The only doubtful news from the economy last week came from the property market and the stock market. There was coverage on the news that house prices are down 30 per cent from peak. But with far thinner levels of buying and selling and far longer selling times for the average house, comparing current prices with 2007 prices is not comparing like with like; stamp duty is combining with negative equity to make the current property market work like a ratchet screw driver, capable of moving in only one direction. Until that tax is removed and constructive steps taken to tackle remaining negative equity (such as the useful extension of mortgage interest relief) comparison of house prices now with peak prices can't be done on a like-for-like basis.
Finally, share prices have rallied in the new year. As the year goes by, the beginning of gradual interest rate rises and the removal of quantative easing by the Fed and ECB will put that rally to the test. But again, a corner has been turned. And here a final question begs asking: compared to the banner headlines given to the destruction of shareholder value when the Iseq was collapsing, why wasn't the partial but significant restoration of that value given equal coverage in the media? Like the bad weather, some people seem to want the recession to go on for as long as possible so they can gratify their insatiable appetite for misery. Let's make a new year's resolution not to listen to them.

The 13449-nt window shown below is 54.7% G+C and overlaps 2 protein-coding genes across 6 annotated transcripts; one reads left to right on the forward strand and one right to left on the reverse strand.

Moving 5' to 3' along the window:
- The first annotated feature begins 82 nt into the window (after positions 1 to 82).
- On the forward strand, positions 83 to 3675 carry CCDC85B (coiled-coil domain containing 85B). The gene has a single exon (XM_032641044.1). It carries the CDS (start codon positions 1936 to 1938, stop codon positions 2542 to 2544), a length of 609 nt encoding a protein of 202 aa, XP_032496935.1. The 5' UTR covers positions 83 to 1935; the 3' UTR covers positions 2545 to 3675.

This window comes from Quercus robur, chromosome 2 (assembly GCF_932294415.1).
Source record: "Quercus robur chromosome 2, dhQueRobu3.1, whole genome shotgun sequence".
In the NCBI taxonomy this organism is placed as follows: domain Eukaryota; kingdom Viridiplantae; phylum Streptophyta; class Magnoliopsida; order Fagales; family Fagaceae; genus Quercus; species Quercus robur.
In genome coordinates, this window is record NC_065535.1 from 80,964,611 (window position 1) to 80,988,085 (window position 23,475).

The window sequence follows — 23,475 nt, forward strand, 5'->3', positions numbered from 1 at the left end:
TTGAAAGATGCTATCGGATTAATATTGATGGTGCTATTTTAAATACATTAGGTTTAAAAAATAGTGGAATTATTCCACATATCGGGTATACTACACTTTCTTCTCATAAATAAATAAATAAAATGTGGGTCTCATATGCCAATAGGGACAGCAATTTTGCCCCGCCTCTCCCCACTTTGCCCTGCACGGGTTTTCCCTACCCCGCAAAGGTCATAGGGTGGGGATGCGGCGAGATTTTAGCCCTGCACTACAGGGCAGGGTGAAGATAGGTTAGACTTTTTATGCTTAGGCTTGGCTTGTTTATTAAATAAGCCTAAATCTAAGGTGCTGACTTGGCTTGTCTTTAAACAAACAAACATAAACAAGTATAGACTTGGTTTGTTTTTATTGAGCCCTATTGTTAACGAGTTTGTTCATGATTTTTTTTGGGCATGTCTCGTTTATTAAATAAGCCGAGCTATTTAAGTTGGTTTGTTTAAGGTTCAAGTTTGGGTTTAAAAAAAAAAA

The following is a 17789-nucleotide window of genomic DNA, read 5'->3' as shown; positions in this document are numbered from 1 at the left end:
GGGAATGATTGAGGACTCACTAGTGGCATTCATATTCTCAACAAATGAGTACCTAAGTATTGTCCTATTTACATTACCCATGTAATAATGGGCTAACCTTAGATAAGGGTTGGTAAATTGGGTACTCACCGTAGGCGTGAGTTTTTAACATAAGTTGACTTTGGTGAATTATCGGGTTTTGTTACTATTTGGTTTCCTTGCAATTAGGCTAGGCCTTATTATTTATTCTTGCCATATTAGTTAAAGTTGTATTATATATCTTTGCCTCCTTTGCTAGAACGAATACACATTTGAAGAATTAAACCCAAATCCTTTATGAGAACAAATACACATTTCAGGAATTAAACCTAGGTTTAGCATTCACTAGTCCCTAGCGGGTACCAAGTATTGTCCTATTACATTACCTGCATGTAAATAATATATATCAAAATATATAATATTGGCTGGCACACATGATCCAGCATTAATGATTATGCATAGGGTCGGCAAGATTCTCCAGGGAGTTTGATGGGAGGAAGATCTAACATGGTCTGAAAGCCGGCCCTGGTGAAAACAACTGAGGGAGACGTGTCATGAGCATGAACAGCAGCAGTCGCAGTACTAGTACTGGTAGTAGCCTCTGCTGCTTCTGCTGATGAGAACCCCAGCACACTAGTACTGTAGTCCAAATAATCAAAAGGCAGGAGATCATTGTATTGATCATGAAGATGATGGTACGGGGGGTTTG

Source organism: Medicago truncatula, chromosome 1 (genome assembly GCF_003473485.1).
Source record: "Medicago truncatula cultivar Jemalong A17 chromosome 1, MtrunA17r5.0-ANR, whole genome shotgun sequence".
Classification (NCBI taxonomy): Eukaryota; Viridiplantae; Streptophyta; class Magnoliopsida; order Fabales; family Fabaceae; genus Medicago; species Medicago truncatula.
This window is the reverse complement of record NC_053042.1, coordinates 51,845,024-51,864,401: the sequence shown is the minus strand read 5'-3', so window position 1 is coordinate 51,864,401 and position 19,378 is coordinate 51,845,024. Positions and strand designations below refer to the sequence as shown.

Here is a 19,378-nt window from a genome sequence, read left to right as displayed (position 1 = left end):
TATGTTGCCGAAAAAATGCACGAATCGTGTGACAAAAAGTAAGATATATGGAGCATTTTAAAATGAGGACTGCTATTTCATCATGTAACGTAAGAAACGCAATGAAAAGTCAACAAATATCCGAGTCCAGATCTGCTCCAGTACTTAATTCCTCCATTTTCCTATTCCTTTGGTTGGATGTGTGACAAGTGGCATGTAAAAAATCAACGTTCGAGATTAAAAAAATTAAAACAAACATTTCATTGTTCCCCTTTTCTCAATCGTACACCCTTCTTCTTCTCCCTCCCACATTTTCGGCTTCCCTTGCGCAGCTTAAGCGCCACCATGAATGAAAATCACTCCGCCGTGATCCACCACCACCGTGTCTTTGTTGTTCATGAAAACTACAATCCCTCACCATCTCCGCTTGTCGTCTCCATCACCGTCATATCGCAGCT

Marc's new book, 'Back from the Brink', is on sale now; www.marccoleman.ie